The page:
Over the past few years, no matter where I ski, I see them: Flyers and posters encouraging women to get out and ski and ride together. Women’s Wednesday, Shred Betty Clinics, Mommy and Me, no matter what you call them, almost every resort has a special program targeting women and moms.
What The Pros Think
This fall, I met Robin Barnes, a member of the Professional Ski Instructors of America Alpine Team, an instructor at Heavenly and the director of the Portillo (Chile) Ski and Snowboard School. While I know from personal experience that women’s ski days are a blast, I wanted to find out if there is something about how women learn that makes it easier, or more enjoyable, or more effective, to learn from other women. So I asked Robin. Here’s what she shared.
Women Learn Differently
When I asked Robin about women learning to ski or ride from women, she started by saying that “While women don’t always learn better from women, I think that at some point, women need to learn from women.”
While there are certain types of learners, everyone learns differently. In general terms, women learn differently from men, but women learn differently from other women as well. Still, Robin explained, studies have shown that women use language differently and in a teaching and learning environment, women progress more effectively if the language they are hearing and using is descriptive.
For example, in a women’s clinic an instructor might ask the group, “Is you goal to ski more strongly (or, for example, more efficiently or elegantly)?” The same instructor might ask a group of men “Do you want to learn how to bash the bumps (or, for example, carve your skis)?” Loosely put, many men respond to verbs. Women respond to adverbs.
Collaboration is Important to Women
Through her studies and profession, Robin has also learned that women thrive in a collaborative environment. A women’s ski group, or clinic, is a small community. Even if they are strangers, women will begin to nurture and support one another. Watching each other, they will grow in confidence thinking, “If she can do that, I can do that.”
A technique that Robin has found successful working with women is giving everyone in the group a role. For example, she might praise one women for her short turns and ask her to lead another woman down the mountain. At the bottom, she will ask the woman who was following to provide feedback. This gets both women engaged in learning and teaching one another.
How to Succeed in Ski or Ride Lessons
Whether you’re participating in a group or private lesson, communication with your instructor is important. As an instructor, Robin believes that her role is to listen, to connect with her students and to find out what they want to learn and how they learn. Again, everyone is different, so a good instructor has to be able to adapt along the way.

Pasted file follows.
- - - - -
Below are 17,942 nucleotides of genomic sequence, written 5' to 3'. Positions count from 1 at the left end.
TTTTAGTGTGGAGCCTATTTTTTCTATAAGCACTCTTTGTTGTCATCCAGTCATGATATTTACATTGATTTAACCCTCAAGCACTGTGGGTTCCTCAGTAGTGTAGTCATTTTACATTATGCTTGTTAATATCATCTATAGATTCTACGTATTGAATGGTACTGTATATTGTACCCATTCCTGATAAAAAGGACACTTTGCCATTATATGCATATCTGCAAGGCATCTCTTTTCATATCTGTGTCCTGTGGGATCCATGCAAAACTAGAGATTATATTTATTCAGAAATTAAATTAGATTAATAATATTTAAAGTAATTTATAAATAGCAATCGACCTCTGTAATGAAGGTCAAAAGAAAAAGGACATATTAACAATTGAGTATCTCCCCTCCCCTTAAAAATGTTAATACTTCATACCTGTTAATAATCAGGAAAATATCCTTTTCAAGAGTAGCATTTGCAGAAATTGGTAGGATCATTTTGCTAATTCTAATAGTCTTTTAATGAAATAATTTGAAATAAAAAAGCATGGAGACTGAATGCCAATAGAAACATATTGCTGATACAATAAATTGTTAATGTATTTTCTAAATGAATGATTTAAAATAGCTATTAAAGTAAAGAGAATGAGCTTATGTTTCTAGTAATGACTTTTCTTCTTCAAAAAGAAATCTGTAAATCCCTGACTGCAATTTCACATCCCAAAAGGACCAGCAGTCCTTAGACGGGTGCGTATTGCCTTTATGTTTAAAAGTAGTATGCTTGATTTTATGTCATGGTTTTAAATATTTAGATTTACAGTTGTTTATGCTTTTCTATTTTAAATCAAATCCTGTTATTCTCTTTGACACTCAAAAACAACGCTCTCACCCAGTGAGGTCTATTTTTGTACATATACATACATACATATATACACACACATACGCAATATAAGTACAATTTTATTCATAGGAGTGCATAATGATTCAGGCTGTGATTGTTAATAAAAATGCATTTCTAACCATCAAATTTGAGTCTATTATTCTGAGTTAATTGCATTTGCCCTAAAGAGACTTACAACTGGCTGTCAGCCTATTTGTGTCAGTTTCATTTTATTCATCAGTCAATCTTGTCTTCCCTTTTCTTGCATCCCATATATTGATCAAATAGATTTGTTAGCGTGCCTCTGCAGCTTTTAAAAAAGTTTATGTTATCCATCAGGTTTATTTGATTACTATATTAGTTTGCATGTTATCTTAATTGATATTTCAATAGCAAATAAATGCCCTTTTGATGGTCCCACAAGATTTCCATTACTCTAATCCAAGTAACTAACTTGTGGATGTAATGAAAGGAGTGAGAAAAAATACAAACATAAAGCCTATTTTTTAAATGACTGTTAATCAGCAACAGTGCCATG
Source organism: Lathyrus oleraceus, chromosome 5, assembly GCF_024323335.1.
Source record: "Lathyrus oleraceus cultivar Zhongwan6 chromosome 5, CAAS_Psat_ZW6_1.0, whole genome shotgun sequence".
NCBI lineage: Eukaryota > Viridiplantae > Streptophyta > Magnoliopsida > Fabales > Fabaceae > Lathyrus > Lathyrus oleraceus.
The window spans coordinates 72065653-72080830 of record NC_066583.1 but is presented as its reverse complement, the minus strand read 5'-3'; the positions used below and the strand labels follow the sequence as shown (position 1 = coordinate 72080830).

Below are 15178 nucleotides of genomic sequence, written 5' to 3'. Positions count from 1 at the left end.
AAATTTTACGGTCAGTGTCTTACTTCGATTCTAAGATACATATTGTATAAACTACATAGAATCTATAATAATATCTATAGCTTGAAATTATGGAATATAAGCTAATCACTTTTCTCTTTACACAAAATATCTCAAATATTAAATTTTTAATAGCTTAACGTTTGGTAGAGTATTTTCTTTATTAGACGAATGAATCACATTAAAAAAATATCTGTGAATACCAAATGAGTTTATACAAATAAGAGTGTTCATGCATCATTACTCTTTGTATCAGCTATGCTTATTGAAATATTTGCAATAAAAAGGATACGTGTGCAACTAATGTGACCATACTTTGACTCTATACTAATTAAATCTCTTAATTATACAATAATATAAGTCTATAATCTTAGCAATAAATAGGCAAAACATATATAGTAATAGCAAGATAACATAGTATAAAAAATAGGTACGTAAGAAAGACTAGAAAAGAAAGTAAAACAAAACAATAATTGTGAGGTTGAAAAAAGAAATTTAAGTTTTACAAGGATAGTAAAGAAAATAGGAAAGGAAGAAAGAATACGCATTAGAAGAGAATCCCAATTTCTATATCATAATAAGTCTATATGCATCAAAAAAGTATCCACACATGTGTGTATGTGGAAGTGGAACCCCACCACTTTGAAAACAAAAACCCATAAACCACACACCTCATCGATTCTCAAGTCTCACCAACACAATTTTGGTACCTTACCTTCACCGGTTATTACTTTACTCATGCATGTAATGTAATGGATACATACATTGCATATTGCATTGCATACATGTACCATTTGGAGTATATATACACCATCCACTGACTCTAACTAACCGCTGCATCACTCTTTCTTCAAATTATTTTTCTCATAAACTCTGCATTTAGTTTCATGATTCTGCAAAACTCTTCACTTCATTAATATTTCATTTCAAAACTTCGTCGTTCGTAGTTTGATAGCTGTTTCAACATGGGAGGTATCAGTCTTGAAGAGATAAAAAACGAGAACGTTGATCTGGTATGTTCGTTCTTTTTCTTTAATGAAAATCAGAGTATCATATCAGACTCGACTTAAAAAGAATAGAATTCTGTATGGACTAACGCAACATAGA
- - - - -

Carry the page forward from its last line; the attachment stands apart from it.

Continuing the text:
As for the student, Robin believes that the most important thing for any ski or ride student, female or male, is to accept a feeling of vulnerability. Taking a lesson is risky — you will have to step outside your current skill set and try some new things.
The instructor isn’t there to judge your skills, but should be your partner. She is there to analyze your skiing, break it down and help you make it better. Create a partnership with your instructor, let her know what you want to learn, and if something isn’t working for you, speak up.
Taking It Further: Women’s Ski Camps
As I wrote above, I like women’s ski days. I think they’re super fun and offer a totally different dynamic than skiing with my family and with other couples. So when I saw a flyer about Women’s Ski Camps at Alta, I was intrigued. As usual, this led me to fire off an email and pick up the phone. Soon, I was talking to Jen Scott, the Director of Camps for the Alta Ski School.
Like Robin, Jen is a vibrant, interesting, intelligent woman who rips. She is also the mother of two boys, so immediately, I felt a tie to her. As she began describing why women come to these camps, something she said that completely resonated with me.
These camps have been popular because they give women a getaway for themselves. Even if you don’t know anyone else at the camp, you know you’ll have a ton in common with these women. Women love to come together when they’re passionate about something. These camps bring together women who love skiing, are serious about it, are invested in it and have a passion for it. It’s a special environment.
Girls Trip, Simplified
Bingo! Voila! Eureka! That’s it.
Just like men, women want peers with whom they can learn, improve and, yes, rip. They want to chat on the lift and laugh at stories their husbands and boyfriends wouldn’t understand. And, just like men, women want to get away.
The beauty of a women’s ski camp is that you don’t have to do all the planning or round-up all of the participants. You don’t have coordinate your schedule with your friends’ schedules (all of which involve husbands’ and children’s schedules, too). If you want to go solo, you can, knowing that once the camp starts, you won’t be solo anymore. You’ll be with your new best friends.
When You Go…
The Alta Women’s Ski Camps are in their sixth season and are tremendously popular. So much so, that the January and February sessions were nearly full in August. March still has room, however, so if you’re intrigued, check it out.
Otherwise, check out the women’s activities at your mountain! From clinics, to classes to freeski days, there’s something out there, just for you!
© 2013, Kristen Lummis. All rights reserved. Any use or publication of content, including photos, requires express permission.Google+